A research organization based in Geneva, Switzerland warns that rising prices are likely to affect women more than men.
The World Economic Forum released a report Wednesday on the economic conditions of women and men around the world.
The group warns that inflation could increase the difference, what is called the gap, between men and women in the world’s labor force.
The World Economic Forum is best known for holding a yearly gathering of famous business, cultural and political leaders in the Swiss town of Davos. For the past 16 years, the group has written the Global Gender Gap Report that aims to measure gender equality around the world.
The group said there were hopes that the gender gap would begin to become smaller as the COVID-19 health crisis eased. Now, economic shocks threaten to make the gap worse, it said.
The forum estimates that it will take 132 years for the world to reach gender equality. That is down from the 136 years estimated in last year’s report.
The organization studies gender differences in four main areas: pay and economic opportunity, education, health, and political empowerment.
The group studied 146 countries, rating each one in the four areas of gender quality. It rated Iceland as the most gender-equal country in the world, followed by Finland, Norway and New Zealand. Rwanda, Nicaragua and Namibia were also highly ranked. Germany, Europe’s biggest economy, came in 10th place. Further down the list were the world's biggest economies. The United States was 27th, China was 102nd and Japan was 116th, last among G7 major industrialized nations.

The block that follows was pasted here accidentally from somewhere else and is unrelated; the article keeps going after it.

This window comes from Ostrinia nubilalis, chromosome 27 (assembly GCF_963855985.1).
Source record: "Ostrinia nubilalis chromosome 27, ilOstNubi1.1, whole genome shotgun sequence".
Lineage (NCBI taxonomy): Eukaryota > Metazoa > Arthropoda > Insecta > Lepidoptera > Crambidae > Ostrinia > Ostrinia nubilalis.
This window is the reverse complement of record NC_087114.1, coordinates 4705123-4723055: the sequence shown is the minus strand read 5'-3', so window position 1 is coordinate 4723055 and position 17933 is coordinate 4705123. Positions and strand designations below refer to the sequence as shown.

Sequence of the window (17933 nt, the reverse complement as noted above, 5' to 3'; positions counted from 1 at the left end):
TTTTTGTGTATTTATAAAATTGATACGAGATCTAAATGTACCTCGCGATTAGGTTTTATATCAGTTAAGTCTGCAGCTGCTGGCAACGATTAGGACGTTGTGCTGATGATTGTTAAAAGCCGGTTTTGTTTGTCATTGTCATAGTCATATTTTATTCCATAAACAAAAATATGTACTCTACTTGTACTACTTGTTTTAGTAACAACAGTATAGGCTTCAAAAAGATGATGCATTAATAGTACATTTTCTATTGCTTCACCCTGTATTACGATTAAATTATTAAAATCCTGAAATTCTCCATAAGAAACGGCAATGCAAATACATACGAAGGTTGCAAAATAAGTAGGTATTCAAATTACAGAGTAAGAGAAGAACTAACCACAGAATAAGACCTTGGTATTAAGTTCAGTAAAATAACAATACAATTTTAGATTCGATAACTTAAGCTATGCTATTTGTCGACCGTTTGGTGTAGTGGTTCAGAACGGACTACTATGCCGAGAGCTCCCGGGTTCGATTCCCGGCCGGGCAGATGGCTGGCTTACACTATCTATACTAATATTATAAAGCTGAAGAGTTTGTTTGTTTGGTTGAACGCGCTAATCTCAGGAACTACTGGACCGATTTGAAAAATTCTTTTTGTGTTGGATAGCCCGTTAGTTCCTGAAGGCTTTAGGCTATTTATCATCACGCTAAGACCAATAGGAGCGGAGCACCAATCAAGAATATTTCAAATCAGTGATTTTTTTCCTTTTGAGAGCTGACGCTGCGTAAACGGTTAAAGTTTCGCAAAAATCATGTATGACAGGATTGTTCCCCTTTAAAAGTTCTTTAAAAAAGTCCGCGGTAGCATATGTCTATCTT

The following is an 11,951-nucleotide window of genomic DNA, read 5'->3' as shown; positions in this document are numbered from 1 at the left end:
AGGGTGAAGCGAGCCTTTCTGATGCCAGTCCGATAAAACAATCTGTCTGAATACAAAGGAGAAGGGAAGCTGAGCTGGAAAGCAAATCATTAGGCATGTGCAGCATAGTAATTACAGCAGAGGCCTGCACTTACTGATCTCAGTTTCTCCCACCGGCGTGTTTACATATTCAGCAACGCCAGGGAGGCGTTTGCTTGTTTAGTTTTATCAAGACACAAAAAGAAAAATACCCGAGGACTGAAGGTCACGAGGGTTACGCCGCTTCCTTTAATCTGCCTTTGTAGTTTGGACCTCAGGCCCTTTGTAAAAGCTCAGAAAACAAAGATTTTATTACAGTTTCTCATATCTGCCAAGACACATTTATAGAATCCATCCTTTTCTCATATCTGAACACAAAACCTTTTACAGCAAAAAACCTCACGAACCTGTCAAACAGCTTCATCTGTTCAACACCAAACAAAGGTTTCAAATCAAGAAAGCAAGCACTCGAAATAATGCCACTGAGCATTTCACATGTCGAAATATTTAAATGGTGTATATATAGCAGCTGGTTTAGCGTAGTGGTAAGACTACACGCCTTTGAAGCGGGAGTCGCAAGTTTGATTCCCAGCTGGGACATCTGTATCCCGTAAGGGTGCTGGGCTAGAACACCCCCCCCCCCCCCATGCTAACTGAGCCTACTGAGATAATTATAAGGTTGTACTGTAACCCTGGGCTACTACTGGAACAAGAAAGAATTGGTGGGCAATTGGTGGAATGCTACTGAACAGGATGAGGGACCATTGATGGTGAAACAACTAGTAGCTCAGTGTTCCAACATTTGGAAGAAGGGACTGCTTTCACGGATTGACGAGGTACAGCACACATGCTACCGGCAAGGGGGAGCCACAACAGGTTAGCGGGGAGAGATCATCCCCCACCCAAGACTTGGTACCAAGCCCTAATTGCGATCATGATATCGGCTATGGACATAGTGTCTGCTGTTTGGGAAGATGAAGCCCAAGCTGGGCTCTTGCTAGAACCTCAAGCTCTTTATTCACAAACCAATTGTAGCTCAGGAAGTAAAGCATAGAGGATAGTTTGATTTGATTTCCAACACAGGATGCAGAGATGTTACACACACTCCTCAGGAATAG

Saadia Zahidi is a top official with the World Economic Forum. She said women have been disproportionately affected by the crisis caused by inflation. Women were especially hurt by job losses during the pandemic and a lack of, what she called, “care infrastructure” — such as care services for old people or children, Zahidi said.
“In face of a weak recovery, government and business must make two sets of efforts: targeted policies to support women’s return to the workforce and women’s talent development in the industries of the future,” she said.
“Otherwise, we risk eroding the gains of the last decades permanently and losing out on the future economic returns of diversity,” Zahidi said.
I’m Dan Novak.
Dan Novak adapted this story for VOA Learning English based on a report by The Associated Press.
Words in This Story
gender — n. the state of having female and male sexes
opportunity — n. a chance or situation in which something can be done
disproportionately — adv. showing a difference this either not fair, not reasoned or unexpected
talent — n. a special ability that allows someone to do something well
erode — v. to gradually destroy
diversity — n. the quality or state of having many different forms, kinds or examples of something
We want to hear from you. We have a new comment system. Here is how it works:
- Write your comment in the box.
- Under the box, you can see four images for social media accounts. They are for Disqus, Facebook, Twitter and Google.
- Click on one image and a box appears. Enter the login for your social media account. Or you may create one on the Disqus system. It is the blue circle with “D” on it. It is free.
Each time you return to comment on the Learning English site, you can use your account and see your comments and replies to them. Our comment policy is here.